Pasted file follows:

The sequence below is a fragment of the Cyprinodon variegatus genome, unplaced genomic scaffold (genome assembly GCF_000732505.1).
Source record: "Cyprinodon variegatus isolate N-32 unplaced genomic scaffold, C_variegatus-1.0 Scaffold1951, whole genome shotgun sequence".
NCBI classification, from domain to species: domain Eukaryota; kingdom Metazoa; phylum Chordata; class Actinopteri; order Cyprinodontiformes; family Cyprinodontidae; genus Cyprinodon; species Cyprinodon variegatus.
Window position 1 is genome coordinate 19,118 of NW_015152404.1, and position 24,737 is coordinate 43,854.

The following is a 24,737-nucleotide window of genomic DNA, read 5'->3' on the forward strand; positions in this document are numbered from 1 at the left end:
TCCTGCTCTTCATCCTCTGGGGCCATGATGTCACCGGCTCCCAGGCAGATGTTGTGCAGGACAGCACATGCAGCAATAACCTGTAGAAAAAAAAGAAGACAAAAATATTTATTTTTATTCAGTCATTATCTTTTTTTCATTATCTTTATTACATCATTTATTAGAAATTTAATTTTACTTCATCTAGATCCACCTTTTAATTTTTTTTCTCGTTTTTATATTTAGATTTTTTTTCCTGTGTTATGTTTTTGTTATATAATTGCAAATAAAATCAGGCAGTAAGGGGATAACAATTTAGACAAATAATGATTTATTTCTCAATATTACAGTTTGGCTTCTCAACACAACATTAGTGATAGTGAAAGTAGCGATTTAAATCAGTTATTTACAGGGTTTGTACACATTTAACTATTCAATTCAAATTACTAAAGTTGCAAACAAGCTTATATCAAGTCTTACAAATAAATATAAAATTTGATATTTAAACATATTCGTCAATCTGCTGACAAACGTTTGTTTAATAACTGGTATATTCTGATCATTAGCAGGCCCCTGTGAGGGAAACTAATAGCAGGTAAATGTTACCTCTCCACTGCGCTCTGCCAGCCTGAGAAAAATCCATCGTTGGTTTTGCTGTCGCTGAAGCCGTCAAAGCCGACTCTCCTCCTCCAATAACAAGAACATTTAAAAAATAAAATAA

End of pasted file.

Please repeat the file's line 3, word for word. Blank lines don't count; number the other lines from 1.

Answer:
NCBI classification, from domain to species: domain Eukaryota; kingdom Metazoa; phylum Chordata; class Actinopteri; order Cyprinodontiformes; family Cyprinodontidae; genus Cyprinodon; species Cyprinodon variegatus.